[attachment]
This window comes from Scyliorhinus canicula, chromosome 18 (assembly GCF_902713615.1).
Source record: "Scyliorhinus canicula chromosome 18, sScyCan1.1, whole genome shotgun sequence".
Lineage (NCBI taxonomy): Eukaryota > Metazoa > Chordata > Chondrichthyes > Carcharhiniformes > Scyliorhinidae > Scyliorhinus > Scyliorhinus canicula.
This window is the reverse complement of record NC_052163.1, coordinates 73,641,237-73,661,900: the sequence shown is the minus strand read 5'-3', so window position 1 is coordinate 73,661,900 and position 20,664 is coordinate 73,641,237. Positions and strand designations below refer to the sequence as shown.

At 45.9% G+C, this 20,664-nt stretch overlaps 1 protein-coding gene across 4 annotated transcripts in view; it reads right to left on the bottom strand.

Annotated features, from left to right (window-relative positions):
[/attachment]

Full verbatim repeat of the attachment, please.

This window comes from Scyliorhinus canicula, chromosome 18 (assembly GCF_902713615.1).
Source record: "Scyliorhinus canicula chromosome 18, sScyCan1.1, whole genome shotgun sequence".
Lineage (NCBI taxonomy): Eukaryota > Metazoa > Chordata > Chondrichthyes > Carcharhiniformes > Scyliorhinidae > Scyliorhinus > Scyliorhinus canicula.
This window is the reverse complement of record NC_052163.1, coordinates 73,641,237-73,661,900: the sequence shown is the minus strand read 5'-3', so window position 1 is coordinate 73,661,900 and position 20,664 is coordinate 73,641,237. Positions and strand designations below refer to the sequence as shown.

At 45.9% G+C, this 20,664-nt stretch overlaps 1 protein-coding gene across 4 annotated transcripts in view; it reads right to left on the bottom strand.

Annotated features, from left to right (window-relative positions):